It’s safe to say that Quentin Tarantino is one of, if not the, most successfully controversial filmmaker in the past twenty years or so. With (now) eight films under his belt, he has yet to produce an uninteresting or unprofitable film. His use of dialogue and mood is practically textbook. His movies have started some careers and famously revitalized others (John Travolta, Pam Grier, and Bruce Willis come to mind). He has managed to take a pastiche of the retro and manage to reassemble the pieces to seem something innovatingly fresh, even as their execution straddles the fine line between cinematic brilliance and sadistic exploitation. Some call him an auteur; others, a hack. Yet one thing remains certain: A new Quentin Tarantino release merits attention. Tarantino’s latest, The Hateful Eight, not only merits it, but boldly demands it. Eight is Tarantino on steroids. All his cinematic bag of tricks is on display in exaggerated bas relief for better or worse. It is a melding of cinematic styles that both seductively entices as it viscerally repulses. It is his most passionate yet disturbing piece of cinematic art to date. Make no mistake...art, it is.
While the story is told in six chapters, its development is more appropriate to a three-act play. Set in the blizzard-ravaged mountains of Wyoming approximately a decade after the Civil War, ex-war hero turned bounty hunter Major Marquis Warren (Samuel L. Jackson) hitches a ride on a stagecoach run by O.B. Jackson (James Parks) with fellow bounty hunter John “The Hangman” Ruth (Kurt Russell), who is transporting his live bounty Daisy Domergue (Jennifer Jason Leigh) to hang in the town of Red Rock. They also come to pick up a man by the name of Chris Mannix (Walton Goggins) who not only may or may not be the Sheriff of Red Rock, but also harbors some deep seated prejudice against black folk. When the blizzard makes further progress impossible, they seek refuge at Minnie’s Haberdashery, which is occupied by the likes of Joe Gage (Michael Madsen); General Sandy Smithers (an ornery Bruce Dern); Oswaldo Mobray (Tim Roth), the ostensible hangman of Red Rock; and a Mexican by the name of Bob (Demian Bichir), who claims to be running the place in Minnie’s absence. As the storm grows harder, tensions run higher. Not everyone is who or what they seem, and it becomes clear as time passes that not everyone, if anyone, will get out alive.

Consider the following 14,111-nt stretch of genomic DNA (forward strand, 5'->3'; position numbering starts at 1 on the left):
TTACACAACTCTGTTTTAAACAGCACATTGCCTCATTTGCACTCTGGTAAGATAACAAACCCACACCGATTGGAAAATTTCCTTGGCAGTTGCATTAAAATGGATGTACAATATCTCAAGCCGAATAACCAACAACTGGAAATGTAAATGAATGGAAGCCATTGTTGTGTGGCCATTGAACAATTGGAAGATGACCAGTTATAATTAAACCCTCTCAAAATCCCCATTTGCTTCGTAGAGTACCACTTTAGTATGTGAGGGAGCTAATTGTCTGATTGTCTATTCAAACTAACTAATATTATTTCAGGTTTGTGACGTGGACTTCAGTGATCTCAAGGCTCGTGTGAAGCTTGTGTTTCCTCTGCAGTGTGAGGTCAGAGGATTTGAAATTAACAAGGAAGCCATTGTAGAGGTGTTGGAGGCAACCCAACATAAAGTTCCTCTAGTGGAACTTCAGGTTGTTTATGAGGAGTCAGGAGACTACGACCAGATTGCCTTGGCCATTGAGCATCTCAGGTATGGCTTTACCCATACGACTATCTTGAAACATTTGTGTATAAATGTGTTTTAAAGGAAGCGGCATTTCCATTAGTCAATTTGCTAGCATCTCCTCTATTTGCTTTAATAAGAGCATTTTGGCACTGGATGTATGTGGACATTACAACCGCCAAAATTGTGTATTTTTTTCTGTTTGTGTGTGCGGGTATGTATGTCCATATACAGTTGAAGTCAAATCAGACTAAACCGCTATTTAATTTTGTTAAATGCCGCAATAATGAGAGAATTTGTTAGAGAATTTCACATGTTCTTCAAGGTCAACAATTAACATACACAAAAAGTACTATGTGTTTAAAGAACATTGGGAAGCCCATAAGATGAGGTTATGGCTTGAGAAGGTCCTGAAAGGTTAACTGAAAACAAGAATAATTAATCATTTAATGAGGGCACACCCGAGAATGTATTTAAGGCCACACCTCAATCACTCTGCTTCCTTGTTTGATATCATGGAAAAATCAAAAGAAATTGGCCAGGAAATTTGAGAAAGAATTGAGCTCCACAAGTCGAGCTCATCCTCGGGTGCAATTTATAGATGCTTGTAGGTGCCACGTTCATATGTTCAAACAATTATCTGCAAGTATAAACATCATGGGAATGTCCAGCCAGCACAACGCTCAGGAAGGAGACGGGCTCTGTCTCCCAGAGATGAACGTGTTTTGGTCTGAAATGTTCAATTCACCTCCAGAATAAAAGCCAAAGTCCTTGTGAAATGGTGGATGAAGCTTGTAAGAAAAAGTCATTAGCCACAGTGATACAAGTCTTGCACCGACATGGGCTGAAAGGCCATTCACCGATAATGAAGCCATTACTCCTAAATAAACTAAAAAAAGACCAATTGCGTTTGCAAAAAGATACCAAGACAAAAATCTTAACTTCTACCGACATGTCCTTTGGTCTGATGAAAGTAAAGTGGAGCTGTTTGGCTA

One of Tarantino’s hallmarks is taking unsavory characters and making them, if not sympathetic, then at least relatable…infusing them with something approximating the redemptive. Nothing of the sort can be found in this film, the western equivalent of Jean-Paul Sarte’s No Exit and Dante Alighierif’s Inferno by way of an Agatha Christie whodunit. The setting is the key, as the majority of the film takes place within the confines of the haberdashery. One of Tarantino’s greatest strengths as a storyteller has been his ability to create tension in even the most innocuous of circumstances. Here, the tension is as taut as piano wire. Combined with the judicious use of noise and minimal use of soundtrack, coupled with the crisp visuals brought on by the 70 mm ultra Panavision process, the film engenders a stifling, vertiginous sense of claustrophobia ratcheted to an uncomfortable degree.
The main theme in this film is “subversion”, which takes its form in both characterization and expectation. The film plays with audience assumption, then turns same on its head in entertainingly sadistic fashion. Don’t expect to root for anyone. There are no true protagonists or antagonists; they’re all interchangeable within their respective interpersonal dynamics. Each character is, to varying degrees, as sympathetic as they are repulsive. More to the point, while not exactly a divine comedy, Tarantino’s wickedly subversive sense of macabre humor is more “in your face” than ever here. It’s bloody and gory, but the violence is incongruently stylized yet minimalist, and filled with gallows humor. The sadism comes primarily from the characters’ motivations. They revel in the horror they inflict. They’re horrid, loathsome, yet completely fascinating.